Digital refocusing and its applications. Synthetic aperture photography (SAP) and synthetic aperture illumination (SAI), introduced in the foregoing paragraph (and in concurrent work by other groups in the early 2000's), are now more commonly known as digital refocusing (of views and light). In this guise, they have become hot topics in the computational photography community. In our lab, one of the outcomes of this research was the handheld light field camera (mentioned above) built by PhD student Ren Ng, which gives a photographer the ability to refocus an ordinary snapshot after it has been taken. This dramatic effect must be seen to be believed; check out the video on this web page, or the web page of Ren's startup company, Refocus Imaging. By the way, Ren's PhD thesis won the 2006 ACM Doctoral dissertation Award. Recently, we adapted this idea to microscopy, by inserting a microlens array into a conventional microscope. The resulting light field microscope (LFM) can produce perspective flybys, focal stacks, and volume datasets from a single photograph, and therefore at a single instant in time. By inserting a similar microlens array into the illumination path of the microscope, one creates a light field illumination (LFI) system, which can be used to reproduce exotic microscope illumination modalities or to create focused spots or shapes of light anywhere in 3D inside a specimen. Combining the LFM and LFI, we can measure and correct for the aberrations that arise when imaging through optically uncooperative specimens (as many of them are).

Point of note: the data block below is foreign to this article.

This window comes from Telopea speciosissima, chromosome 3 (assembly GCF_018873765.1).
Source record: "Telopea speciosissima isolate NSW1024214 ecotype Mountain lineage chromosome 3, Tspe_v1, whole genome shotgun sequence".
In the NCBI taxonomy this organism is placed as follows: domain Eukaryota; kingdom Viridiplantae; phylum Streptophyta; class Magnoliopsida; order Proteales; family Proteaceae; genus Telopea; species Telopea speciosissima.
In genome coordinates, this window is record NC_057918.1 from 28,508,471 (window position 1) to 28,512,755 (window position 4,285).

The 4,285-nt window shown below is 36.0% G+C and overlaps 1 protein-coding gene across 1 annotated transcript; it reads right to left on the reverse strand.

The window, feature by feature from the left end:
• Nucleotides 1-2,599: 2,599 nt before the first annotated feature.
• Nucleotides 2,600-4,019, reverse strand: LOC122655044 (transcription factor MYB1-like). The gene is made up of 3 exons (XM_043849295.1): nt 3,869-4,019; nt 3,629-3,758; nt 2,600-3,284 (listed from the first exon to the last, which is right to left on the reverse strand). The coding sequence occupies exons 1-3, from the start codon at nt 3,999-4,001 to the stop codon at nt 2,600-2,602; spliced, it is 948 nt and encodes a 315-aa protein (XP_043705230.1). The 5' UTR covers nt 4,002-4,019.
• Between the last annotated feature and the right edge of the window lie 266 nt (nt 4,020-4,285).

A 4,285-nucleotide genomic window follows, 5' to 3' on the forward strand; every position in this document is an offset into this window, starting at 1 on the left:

Computational photography. Computational photography refers broadly to sensing strategies and algorithmic techniques that enhance or extend the capabilities of digital photography. The output of these techniques is an ordinary photograph, but one that could not have been taken by a traditional camera. Our light field camera is a kind of computational photography, but so is high dynamic range imaging, flash-noflash imaging, coded aperture and coded exposure imaging, photography under structured illumination, multi-perspective and panoramic stitching, digital photomontage, and all-focus imaging. In our lab, aside from our work on light field imaging, we've worked on reducing veiling glare in cameras by inserting a mask between the camera and the scene, reducing the deer-in-the-headlights look of flash pictures by shaping the flash spatially using a video projector, and playing with high-dimensional bilateral filtering using Gaussian KD-Trees. Finally, in response to a growing feeling that progress in some aspects of computational photography has been hampered by the lack of a portable, programmable camera platform with enough image quality and computing power to be used for everyday photography, we have been looking into computational photography on cell phones. At the same time, we are building an open-source camera platform that runs Linux, is programmable and connected to the Internet, and accommodates SLR lenses and SLR-quality sensors. Our goal is to distribute this platform, which we call Frankencamera, at minimal cost to computational photography researchers and courses worldwide. We've lumped these last two projects under the banner Camera 2.0. By the way, the phrase "computational photography" has been re-invented several times over the last 20 years. Its current incarnation arose from a course by that name I first offered at Stanford in 2004 (here's the most recent version of that course) and from a symposium I co-organized with Fredo Durand and Rick Szeliski at MIT in 2005.